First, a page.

Speaking of which, if you’ve got a bundle of couscous in your pantry waiting to be used up, this is the perfect dish for it. After the chicken cooks completely you add a squeeze of lemon and a bit of honey to the braising liquid and let it reduce, making sure to scrape up the leftover bits of chicken goodness on the bottom of the pan. This sauce gets spooned over the chicken and a big heap of couscous, which of course soaks up all of the aforementioned goodness. It’s a pretty nice experience. Can you understand, now, why I thought this dish deserved a new moment in the spotlight?
Chicken Tagine with Almonds and Apricots
Adpated from David Lebovitz’s The Sweet Life in Paris
Serves 4 to 6
As mentioned above, the original recipe called for a whole chicken that’s been cut-up. The recipe here reflects my use of only using boneless, skinless chicken breasts that are cut into cutlets, so I can provide more accurate cooking times. That being said, the amount of time you braise the chicken will vary a lot depending on the amount of chicken or cuts of chicken that you use. Start checking it at 15 minutes of total braised time (if using less), but it might need up to the 50 minutes the original recipe calls for.
4 oz (125g) dried apricots
1 1/2 pounds of boneless skinless chicken breasts, cut into even-width cutlets (6 cutlets total)
1 teaspoon ground ginger
1 teaspoon ground tumeric
2 teaspoons paprika
1/4 teaspoon saffron
1 teaspoon ground cinnamon
2 teaspoons course salt
1/2 teaspoon ground pepper
2 tablespoons butter (or a combination of olive oil and butter)
1 large onion, finely chopped
2 cups chicken stock
1 tablespoon honey
juice of 1/2 a lemon
3/4 cup very roughly chopped almonds, toasted
Preheat the oven to 375 degrees. Pour boiling water over the apricots in a small bowl and set aside. In a large bowl, toss the chicken cutlets with the ginger, tumeric, paprkia, saffron, cinnamon, salt and pepper. Set aside.
Melt the butter in a dutch oven, then add the onion and cook over medium heat until translucent but nut yet browning, about 5 minutes. Add the chicken, snuggling it among the onions. Cook the chicken for about 3 minutes, turning it halfway through. Pour in the stock and cover tightly. Bake in preheated oven for about 15-20 minutes, or until the breasts register 160 degrees, turning the chicken once during the braise. See note about cooking times–you might want to check the chicken to make sure it is fully cooked depending the quantity and cut you have.
Remove the dutch oven from the oven. Remove the chicken to a plate and cover with foil. Return the dutch oven over medium-high heat, add the honey and lemon juice, and let reduce into a pan sauce that is about 1/3 of its original volume. Taste for salt.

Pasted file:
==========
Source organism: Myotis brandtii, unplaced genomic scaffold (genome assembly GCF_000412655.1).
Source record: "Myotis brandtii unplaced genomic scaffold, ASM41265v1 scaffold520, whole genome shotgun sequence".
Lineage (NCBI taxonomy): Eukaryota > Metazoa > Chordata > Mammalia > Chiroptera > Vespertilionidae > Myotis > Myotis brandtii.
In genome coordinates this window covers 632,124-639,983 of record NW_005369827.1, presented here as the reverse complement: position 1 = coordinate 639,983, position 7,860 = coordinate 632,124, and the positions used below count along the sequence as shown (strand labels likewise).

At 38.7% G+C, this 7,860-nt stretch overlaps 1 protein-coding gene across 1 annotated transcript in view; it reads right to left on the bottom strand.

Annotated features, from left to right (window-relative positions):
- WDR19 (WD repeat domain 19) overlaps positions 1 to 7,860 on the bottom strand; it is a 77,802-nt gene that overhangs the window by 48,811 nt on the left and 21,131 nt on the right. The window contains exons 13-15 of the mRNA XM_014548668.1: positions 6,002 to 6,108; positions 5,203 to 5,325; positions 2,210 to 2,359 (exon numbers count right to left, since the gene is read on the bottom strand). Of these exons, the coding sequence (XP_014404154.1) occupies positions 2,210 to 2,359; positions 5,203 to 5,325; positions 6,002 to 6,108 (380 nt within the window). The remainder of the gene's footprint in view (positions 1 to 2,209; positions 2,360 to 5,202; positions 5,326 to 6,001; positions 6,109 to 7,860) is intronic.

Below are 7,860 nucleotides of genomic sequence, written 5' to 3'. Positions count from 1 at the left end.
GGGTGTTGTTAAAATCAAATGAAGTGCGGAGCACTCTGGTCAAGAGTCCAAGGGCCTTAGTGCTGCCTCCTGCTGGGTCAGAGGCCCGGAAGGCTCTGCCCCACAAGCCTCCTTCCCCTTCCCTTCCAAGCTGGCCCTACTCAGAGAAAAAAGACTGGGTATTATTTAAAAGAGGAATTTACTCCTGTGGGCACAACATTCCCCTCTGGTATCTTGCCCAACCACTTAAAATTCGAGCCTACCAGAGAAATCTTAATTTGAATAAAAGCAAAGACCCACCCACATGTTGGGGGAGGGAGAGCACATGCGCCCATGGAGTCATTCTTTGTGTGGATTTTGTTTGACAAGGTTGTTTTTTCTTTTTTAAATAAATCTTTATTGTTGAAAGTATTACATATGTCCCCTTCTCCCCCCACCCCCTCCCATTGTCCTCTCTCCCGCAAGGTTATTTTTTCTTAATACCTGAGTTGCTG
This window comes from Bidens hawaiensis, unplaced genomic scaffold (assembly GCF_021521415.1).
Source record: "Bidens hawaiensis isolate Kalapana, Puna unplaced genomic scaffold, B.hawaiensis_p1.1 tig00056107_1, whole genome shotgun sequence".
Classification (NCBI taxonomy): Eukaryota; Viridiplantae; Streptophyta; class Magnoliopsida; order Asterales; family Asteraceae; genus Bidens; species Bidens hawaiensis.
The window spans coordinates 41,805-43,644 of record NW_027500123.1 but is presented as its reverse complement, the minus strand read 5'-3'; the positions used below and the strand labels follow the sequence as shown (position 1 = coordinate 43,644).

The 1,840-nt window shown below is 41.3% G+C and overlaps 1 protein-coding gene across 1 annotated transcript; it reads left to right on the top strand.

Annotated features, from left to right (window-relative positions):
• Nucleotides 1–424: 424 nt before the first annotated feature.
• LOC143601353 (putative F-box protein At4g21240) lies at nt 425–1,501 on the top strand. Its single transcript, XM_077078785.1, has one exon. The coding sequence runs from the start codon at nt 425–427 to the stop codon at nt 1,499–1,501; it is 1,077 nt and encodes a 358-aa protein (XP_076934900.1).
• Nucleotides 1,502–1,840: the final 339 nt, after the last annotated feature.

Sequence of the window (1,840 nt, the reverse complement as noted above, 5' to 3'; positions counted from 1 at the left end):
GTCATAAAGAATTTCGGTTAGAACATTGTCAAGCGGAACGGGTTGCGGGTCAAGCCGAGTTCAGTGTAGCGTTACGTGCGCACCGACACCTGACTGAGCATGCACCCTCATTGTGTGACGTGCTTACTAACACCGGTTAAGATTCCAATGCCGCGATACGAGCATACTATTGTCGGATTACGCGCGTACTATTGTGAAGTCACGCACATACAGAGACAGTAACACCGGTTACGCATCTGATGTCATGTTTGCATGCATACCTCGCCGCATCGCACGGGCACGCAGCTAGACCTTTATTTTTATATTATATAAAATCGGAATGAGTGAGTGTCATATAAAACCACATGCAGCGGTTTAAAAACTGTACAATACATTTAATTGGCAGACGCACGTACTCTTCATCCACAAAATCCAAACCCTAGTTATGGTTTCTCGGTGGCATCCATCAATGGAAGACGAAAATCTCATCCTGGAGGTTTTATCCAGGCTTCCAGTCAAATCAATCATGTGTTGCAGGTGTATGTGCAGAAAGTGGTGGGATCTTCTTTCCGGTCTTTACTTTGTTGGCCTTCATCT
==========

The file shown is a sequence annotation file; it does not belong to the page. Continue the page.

Return chicken to dutch oven, and add the rehydrated apricots (drained from their water) and almonds on top. Serve over couscous.
I’ve mentioned before that I go through phases of being intrigued by different cuisines. There was that time in late summer when I desperately wished I had been born Spanish and grew up having my days revolve around meals, tapas and drinks, and that period earlier this year when I wanted to associate myself with all things French (but who am I kidding here? I’m always in a French phase). Obviously, a romanticized stereotypical vision of this cuisine’s culture are required to accompany these culinary interests of mine.
Well everyone, I am happy to say that I am currently knee-deep in obsessing about another cuisine at the moment. It’s basically any food from the Middle East, but especially that of Lebanon, Turkey and Morocco. Waylon and I found a Middle Eastern grocery store downtown that has a little restaurant on its second floor, and it has now become our favorite place to eat when we go out not just because of how cheap it is, but because, guys it is just good. Think hummus, tangy tabbouleh and fried potatoes with paprika wrapped up in a warm pita good. Or sticky, warm and nutty baklava good. Since my first time visiting this restaurant I now have a Lebanese cookbook, medium-grind bulger and two types of zahtar in my pantry, and plans (albeit, a little abstract at the moment) to live in Beirut one day. Yeah, I told you my phases come on pretty strong.
Anyway, I had a little dinner party last week and guess what theme I went for? Yep, Middle Eastern. I pan-fried fresh, bubbly pita bread to be served with hummus, tabbouleh, zahtar, and yogurt and paprika marinated roast chicken. We piled different combinations of the flavors onto our pitas, each finding our favorite. For dessert I served this cake here, a sticky and juicy blood orange cake. It all seemed to work together, and the cake must have been alright—all that was left by the next morning was a thin, picked-at slice.